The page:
Scientist pushes for treated effluent to be part of water resources
BY KIMONE THOMPSON Associate editor -- features firstname.lastname@example.org
REUSING wastewater might not be able to alleviate the current crisis of water shortage and raging bush fires brought on by the prolonged dry spell being experienced across the island, but biochemist and bioprocess engineer Denise Forrest believes it ought to form part of government's water strategy for future planning.
Wastewater is defined as any water contaminated by human use. It is generally put into two categories: greywater -- that generated from wash tubs, washing machines, kitchen sinks, face basins, showers and baths and which can be recycled on-site for uses such as toilet flushing and landscape irrigation -- and darkwater or sewage -- that which contains urine and or faeces.
Experts contend that properly treated, greywater can be recycled primarily for agricultural and industrial purposes. They say that apart from supplementing the amount of water available and thereby conserving the natural resources, it can eliminate the need for fertilisers as it has a high concentration of nitrogen, phosphorus, and potassium, which are normally required for agricultural crop production.
According to the United Nations Food and Agriculture Office, micronutrients and organic matter found in greywater also provide additional benefits to crops.
In Jamaica's context, Forrest says using treated greywater on a national scale would require significant infrastructure, especially considering the location of wastewater treatment plants in relation to farms and irrigation canals. As such, she said, it could not be realised in the short term but that should not deter policymakers from taking a serious look at the possibilities.
"I have to tell you that wastewater is not a magic wand, and it won't be possible tomorrow but it is very possible in the medium term, say in the next three to five years... We have to incorporate it in our water requirement strategies -- domestic, agricultural, industrial, and so on. If you look at the demand, the agriculture and industrial sectors have the highest demand for water and those are supposed to be growth engines for this country. If they don't have water there we can forget it in terms of future development," she told the Jamaica Observer yesterday.
"When we look at the wastewater treatment facilities in the country, government did invest significant amounts of money in Negril, in MoBay -- the ponds, in Ocho Rios -- the mechanical plant, and in Kingston -- the Soapberry plant. These facilities are producing treated wastewater and this water could be used for agricultural use once (the bacteria) are at acceptable levels... because remember the country's whole economic situation is (heavily dependent on agriculture). We'd be surprised at the contributuion of agriculture to GDP and it's not only the farming community, but the community that survives off farming activities, the transport sector, the higglers, etc. So it's a significant community that's going to be affected if farmers are unable to plant, if plants are unable to grow and the commerce that results from that does not happen," she continued.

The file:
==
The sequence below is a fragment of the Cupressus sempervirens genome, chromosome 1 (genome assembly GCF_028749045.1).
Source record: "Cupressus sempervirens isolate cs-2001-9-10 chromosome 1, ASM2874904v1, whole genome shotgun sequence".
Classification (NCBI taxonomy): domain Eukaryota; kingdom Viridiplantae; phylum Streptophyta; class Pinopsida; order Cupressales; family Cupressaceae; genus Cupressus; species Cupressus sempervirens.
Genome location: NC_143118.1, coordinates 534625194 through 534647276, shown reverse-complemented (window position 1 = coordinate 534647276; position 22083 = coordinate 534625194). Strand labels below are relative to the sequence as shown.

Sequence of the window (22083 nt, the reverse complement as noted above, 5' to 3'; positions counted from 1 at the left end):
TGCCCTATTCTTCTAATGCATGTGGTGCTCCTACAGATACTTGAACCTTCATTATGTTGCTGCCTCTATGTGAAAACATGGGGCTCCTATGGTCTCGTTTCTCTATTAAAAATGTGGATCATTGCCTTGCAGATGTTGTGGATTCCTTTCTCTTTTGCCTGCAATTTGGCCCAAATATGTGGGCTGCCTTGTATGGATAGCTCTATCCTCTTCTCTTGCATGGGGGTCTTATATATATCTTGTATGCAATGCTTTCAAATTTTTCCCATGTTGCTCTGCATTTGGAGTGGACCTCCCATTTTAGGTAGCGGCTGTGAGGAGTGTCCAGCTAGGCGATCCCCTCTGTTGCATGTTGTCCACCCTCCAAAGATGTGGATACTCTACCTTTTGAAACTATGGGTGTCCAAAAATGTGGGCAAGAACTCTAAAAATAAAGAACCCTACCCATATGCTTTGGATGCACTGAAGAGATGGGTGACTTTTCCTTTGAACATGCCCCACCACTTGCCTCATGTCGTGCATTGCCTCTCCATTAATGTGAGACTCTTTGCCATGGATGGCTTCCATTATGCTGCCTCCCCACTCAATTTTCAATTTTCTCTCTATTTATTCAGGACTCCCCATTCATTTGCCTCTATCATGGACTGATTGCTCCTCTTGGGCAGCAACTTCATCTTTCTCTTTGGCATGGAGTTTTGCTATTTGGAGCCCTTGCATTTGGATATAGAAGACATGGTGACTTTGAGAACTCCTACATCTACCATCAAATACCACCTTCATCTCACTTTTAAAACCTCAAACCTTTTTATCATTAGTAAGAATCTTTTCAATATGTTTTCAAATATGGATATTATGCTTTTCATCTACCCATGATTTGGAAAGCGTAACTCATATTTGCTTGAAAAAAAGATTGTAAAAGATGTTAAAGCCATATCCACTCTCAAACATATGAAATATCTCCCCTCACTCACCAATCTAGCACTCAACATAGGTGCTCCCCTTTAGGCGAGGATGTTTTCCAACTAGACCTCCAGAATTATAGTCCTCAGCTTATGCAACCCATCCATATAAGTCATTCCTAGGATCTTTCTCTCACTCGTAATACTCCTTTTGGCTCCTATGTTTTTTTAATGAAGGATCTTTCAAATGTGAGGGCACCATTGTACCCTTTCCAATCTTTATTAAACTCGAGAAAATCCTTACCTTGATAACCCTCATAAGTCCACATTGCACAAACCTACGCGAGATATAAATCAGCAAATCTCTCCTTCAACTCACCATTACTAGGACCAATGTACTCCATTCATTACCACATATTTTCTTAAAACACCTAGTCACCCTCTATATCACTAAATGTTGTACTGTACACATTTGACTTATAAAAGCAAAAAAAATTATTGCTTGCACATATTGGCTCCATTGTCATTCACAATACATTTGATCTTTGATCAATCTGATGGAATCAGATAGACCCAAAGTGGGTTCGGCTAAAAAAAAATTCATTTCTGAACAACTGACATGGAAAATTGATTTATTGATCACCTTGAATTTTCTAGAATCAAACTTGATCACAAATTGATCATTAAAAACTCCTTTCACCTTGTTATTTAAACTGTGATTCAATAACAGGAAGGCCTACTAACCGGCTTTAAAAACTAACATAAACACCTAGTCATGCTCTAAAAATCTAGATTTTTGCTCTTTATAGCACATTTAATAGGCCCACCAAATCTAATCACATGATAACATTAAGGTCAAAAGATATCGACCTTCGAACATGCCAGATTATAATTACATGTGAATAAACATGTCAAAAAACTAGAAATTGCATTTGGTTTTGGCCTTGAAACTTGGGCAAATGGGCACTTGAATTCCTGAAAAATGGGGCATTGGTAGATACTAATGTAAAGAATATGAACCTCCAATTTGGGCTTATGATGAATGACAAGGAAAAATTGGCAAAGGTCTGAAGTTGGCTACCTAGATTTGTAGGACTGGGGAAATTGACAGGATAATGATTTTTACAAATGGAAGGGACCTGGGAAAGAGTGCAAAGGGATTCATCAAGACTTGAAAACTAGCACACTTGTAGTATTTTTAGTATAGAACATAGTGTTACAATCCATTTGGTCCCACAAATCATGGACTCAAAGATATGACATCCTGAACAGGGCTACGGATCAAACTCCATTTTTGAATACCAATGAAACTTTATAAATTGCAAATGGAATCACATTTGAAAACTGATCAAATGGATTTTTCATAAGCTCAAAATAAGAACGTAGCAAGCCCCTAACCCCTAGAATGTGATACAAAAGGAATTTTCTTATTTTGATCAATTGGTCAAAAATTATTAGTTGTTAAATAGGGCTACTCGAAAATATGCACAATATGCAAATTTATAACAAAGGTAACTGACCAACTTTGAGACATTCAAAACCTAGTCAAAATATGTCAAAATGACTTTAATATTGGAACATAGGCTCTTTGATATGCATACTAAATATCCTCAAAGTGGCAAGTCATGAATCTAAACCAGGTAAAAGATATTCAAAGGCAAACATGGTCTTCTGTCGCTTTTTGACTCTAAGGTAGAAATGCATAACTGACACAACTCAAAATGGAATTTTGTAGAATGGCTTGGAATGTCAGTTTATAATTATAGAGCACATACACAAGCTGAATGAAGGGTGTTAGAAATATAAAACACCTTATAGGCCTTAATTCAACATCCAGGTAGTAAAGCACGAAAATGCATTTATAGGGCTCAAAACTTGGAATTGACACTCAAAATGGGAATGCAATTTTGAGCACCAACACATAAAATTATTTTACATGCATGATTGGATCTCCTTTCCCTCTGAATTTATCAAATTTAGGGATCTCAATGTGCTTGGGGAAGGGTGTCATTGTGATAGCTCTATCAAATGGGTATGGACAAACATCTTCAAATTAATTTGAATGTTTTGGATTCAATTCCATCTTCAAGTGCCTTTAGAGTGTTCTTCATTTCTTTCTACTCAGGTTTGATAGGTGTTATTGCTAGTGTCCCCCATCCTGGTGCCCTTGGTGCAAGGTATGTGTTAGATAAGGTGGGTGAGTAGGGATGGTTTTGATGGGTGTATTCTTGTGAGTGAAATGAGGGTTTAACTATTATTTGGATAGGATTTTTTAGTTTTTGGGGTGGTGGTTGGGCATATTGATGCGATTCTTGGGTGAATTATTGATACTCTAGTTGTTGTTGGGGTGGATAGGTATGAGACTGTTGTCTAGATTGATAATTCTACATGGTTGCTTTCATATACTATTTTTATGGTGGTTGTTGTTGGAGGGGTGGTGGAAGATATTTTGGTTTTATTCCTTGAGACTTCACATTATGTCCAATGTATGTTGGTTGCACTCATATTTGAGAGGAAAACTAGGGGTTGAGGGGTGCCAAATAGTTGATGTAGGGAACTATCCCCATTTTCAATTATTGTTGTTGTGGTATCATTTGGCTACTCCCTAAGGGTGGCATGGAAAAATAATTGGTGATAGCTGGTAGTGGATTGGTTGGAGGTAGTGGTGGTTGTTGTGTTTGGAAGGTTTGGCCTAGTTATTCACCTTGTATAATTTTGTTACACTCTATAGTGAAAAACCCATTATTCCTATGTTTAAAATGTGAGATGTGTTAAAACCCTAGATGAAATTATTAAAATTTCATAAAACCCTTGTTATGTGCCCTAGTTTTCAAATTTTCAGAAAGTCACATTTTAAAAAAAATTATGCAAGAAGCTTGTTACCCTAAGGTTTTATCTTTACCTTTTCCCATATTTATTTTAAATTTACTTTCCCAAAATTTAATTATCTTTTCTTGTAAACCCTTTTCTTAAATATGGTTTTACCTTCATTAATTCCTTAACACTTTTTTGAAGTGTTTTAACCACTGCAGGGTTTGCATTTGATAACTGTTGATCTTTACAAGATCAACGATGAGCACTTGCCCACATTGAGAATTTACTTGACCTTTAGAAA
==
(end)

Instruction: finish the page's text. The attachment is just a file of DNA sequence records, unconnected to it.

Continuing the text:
Forrest is managing director of Forrest and Associates, an environment and project management consultancy. She is the former project coordinator for the Caribean Regional Fund for Wastewater Management (CReW), a four-year project designed to provide sustainable financing for the wastewater sector, support policy and legislative reforms, and foster regional dialogue and knowledge exchange among key stakeholders in the Wider Caribbean Region.
CReW is financed by the Global Environmental Facility and is being implemented by Inter-American Development Bank and the United Nations Environment Programme through its Caribbean Regional Coordination Unit based in Kingston.
Of the current dry spell, Forrest said the wastewater option is even more valid given the climatological projections that have temperatures climbing and the weather becoming even drier.
"If truth be told, if the country looks at the issues in relation to climate change, if the country looks at the issues in relation to droughts, if the country looks at the projections for an even drier 20-year spell in the next period, then we now need to begin to put wastewater into the scheme of things for water use, fit for purpose," she said.
"It's one of the adaptive measures for climate change that we must undertake as a country," she continued. "It is important to the life of the country, to the economic life of the country, the future of the country. Many things would be derailed if we don't get it right."
The biochemist added: "I think what this particular situation tells us, and I think it's a significant wake-up call, I hope we don't take it as a nine-day wonder that will (wash away) when rain comes. I hope in our planning cycle we begin to examine this because wastewater is a very, very significant water resource. Even at the household level, people perhaps need to begin to think about how we plumb our houses for the reuse of greywater -- water from our washing and so on that could be diverted to our gardens and make some contribution to the overall water balance."